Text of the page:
record of the device activation was maintained and the location of the activated initiating device(s) could not be determined during the investigation. Due to the absence of controls to shutdown the air-handling system, recirculation of smoke could have activated a basement smoke detector.) See Table 1 on the following page for the first alarm company assignments. The smoke condition suggested that there must be a significant fire somewhere in the occupied high-rise building. District Chief Clyde Pfisterer (DC3) established a command post on the Vermont Street side of the building and assumed the role of Incident Commander. Division Chief Williams (Car 2) went inside to supervise interior operations. Rescue 13 established a medical sector on the Vermont Street side. And Captain Michael Spalding from Truck 7 — working inside with his crew, attempting
to locate the seat of the fire — was designated the Ventilation Sector Officer.
Firefighters spent several minutes unsuccessfully searching for a fire in the basement, sub-basement, and first floor areas. Additional crews from Engine 13 and attempting to locate the source of the smoke. Engine 13 was reportedly equipped with a high-rise pack consisting of rolled 1 3/4-inch hose, “hotel adaptor,” spanner wrench, and nozzle. The crews from Station 13 went to the second floor to investigate while the Station 7 companies continued to search the lower floors. In a room in the north central portion of the second floor, directly beneath the third floor bar, Truck 13 firefighters found water dripping from the ceiling. They thought the water might be coming from an operating sprinkler on the floor above them and proceeded to the third floor to investigate.9 As they entered the third floor from the monumental stair, a smoke haze hung in the elevator lobby and public corridor. Initial Attack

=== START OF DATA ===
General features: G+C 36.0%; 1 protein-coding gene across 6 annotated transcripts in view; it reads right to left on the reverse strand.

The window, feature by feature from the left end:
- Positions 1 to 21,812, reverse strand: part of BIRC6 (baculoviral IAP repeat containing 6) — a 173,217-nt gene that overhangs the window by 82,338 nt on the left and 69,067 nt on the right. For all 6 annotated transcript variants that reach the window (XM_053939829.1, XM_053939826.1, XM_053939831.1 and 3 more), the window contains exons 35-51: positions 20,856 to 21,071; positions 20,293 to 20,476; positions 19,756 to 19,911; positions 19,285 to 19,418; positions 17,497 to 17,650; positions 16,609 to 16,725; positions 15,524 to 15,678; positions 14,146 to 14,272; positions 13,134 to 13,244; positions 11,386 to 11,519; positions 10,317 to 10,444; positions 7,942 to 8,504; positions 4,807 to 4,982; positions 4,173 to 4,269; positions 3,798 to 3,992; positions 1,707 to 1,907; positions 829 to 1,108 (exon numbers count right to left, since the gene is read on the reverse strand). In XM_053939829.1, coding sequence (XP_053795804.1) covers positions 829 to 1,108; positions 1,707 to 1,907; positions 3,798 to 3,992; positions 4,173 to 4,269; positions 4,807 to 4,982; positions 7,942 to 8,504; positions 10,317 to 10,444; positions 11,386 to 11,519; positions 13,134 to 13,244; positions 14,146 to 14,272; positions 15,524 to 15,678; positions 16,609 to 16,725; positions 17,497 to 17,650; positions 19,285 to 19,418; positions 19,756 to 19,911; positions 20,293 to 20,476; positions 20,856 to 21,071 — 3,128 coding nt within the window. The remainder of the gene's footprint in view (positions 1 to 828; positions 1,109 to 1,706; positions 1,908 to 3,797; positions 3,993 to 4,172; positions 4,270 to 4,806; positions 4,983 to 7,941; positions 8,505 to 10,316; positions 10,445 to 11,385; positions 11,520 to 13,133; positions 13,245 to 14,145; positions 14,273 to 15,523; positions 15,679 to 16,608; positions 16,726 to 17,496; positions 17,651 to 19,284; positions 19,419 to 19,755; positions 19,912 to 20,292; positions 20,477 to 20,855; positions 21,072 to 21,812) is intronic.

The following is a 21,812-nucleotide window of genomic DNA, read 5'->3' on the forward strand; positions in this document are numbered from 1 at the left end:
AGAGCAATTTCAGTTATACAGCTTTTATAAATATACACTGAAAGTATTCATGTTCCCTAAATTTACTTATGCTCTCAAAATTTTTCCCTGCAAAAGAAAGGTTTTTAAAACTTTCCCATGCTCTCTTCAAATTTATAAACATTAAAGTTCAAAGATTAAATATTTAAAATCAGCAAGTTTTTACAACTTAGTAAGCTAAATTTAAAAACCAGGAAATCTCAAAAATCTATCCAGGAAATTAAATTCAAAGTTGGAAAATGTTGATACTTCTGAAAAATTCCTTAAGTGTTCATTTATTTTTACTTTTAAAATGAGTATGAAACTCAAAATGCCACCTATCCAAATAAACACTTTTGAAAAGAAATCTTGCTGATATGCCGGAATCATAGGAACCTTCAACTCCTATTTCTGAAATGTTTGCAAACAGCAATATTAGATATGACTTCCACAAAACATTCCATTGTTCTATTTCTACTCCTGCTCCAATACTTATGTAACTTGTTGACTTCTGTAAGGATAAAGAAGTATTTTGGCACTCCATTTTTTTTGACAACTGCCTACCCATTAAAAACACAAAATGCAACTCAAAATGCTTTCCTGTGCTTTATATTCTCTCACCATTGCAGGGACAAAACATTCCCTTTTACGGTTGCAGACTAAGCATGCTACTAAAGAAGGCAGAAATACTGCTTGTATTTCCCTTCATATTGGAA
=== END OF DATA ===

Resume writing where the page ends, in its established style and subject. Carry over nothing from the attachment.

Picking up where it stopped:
At approximately 12:17 a.m. -more than 30 minutes after building occupants first smelled smoke, the fire was located on the third floor. Truck 13 reported, “we have a working fire in the dumbwaiter on the third floor.” Firefighters from Engine 7, Truck 7, Engine 13, Truck 13, and 9 They were aware that the building was not fully sprinklered, but surmised that sprinklers could be present in limited areas.